Uranus: A Brief Overview

Uranus Discovery Of Uranus

Uranus is the seventh planet from the Sun, and is named after the Greek God of the sky. In Greek Mythology, Uranus was the grandfather of Zeus, otherwise known as Jupiter, and the father of Cronus, otherwise known as Saturn. In regards to its size and mass in regards to the other planets, Uranus has the 4th largest mass and 3rd largest radius of all of the plants in the entire solar system. Its composition is very similar to Neptunes composition, that being comprise bulk chemical compositions which differ from that of the larger gas giants Jupiter and Saturn.

Just like Neptune, scientists will classify Uranus as an ice giant to help distinguish the planet from the other gas giant planets. The planets atmosphere is similar to Jupiter’s and Saturn’s in its primary composition of hydrogen and helium, but it contains more “ices” such as water, ammonia, and methane, along with traces of other hydrocarbons. It has the coldest planetary atmosphere in the Solar System, with a minimum temperature of −371 °F, and has a complex, layered cloud structure with water thought to make up the lowest clouds and methane the uppermost layer of clouds. The interior of Uranus is mainly composed of ices and rock.

Size15,759 miles
Distance To The Sun1.784 billion miles or 19.8 AU
Length of A Day 17 hours 14 minutes
Length Of A Year84 Earth years
Average Temperature-371°F
Number Of Moons27
Number Of Rings2 sets
Missions To The Planet1 (Voyager 2)
AtmospherePredominantly made up of hydrogen and helium
Size Compared To EarthAbout 4x larger than Earth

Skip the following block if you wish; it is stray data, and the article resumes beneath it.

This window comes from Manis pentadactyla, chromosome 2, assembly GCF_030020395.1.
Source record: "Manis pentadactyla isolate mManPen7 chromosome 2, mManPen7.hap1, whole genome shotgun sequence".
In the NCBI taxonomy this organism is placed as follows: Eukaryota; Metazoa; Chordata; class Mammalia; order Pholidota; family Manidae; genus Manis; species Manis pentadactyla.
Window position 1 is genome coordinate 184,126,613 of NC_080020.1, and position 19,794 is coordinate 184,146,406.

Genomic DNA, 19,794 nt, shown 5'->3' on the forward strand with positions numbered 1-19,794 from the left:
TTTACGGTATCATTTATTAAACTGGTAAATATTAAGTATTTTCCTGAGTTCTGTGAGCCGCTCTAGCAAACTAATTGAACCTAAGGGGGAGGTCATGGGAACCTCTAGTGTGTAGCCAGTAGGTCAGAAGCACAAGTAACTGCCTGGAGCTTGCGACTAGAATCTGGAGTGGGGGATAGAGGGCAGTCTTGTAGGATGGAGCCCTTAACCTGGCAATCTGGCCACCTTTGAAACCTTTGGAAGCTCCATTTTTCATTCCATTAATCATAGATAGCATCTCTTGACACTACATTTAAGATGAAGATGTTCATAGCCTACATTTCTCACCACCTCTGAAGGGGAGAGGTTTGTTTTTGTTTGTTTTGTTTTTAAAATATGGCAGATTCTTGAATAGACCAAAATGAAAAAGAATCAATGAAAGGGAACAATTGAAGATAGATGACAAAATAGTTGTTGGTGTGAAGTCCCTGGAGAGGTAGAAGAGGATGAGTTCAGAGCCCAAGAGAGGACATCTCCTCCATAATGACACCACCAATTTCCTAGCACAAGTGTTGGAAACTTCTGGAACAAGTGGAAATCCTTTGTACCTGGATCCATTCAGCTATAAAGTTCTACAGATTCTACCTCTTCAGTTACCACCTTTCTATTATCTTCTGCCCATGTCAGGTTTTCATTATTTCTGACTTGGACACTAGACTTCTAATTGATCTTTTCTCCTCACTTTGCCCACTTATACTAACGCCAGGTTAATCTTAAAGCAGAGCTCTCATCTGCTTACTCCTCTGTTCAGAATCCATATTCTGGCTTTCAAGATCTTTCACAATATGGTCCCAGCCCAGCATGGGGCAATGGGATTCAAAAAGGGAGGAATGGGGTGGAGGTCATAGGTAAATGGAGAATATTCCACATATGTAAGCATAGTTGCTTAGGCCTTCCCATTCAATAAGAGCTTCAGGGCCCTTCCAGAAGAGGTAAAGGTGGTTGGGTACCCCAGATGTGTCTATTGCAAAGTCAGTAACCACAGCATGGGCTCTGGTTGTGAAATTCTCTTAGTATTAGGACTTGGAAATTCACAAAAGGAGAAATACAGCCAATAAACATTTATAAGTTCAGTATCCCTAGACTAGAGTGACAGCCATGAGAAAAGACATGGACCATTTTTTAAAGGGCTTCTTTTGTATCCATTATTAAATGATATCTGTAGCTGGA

Discoverer And Discovery DateDiscovered on March 13, 1781 By Telescope


Uranus has 27 known natural satellites, which are named after characters in the works of Shakespeare and Alexander Pope. The five main satellites are named Miranda, Ariel, Umbriel, Titania, and Oberon. Of all giants in the solar system, the satellites of Uranus is as massive amongst the giant planets in the solar system. The mass of the 5 major satellites of Uranus combined would be less than half that of Triton, the largest moon of Neptune alone. The largest of Uranus’ satellites, Titania is the eighth-largest moon in the Solar System.


The Uranian rings are composed of extremely dark particles, which vary in size from micrometers to a fraction of a meter. Thirteen distinct rings are presently known, the brightest being the ε ring. All except two rings of Uranus are extremely narrow – they are usually a few kilometres wide. The rings are probably quite young; the dynamics considerations indicate that they did not form with Uranus. The matter in the rings may once have been part of a moon (or moons) that was shattered by high-speed impacts. From numerous pieces of debris that formed as a result of those impacts, only a few particles survived, in stable zones corresponding to the locations of the present rings. Discovery…

Fun Facts

  • Uranus is known as the “sideways planet” because it rotates on its side.
  • William Herschel, who discovered Uranus, originally thought it was either a comet or a star.
  • The original name proposed by Herschel for Uranus was “the Georgium Sidus,” which translates to the Georgian Planet, in honor of King George III of England.
  • The name “Uranus” was first proposed by German astronomer Johann Elert Bode in order for it to be in conformity with the other planetary names – which are from classical mythology.

Check out the Planetary Bodies Category for previous and upcoming articles on the solar system planets.

Sources And Further Reading


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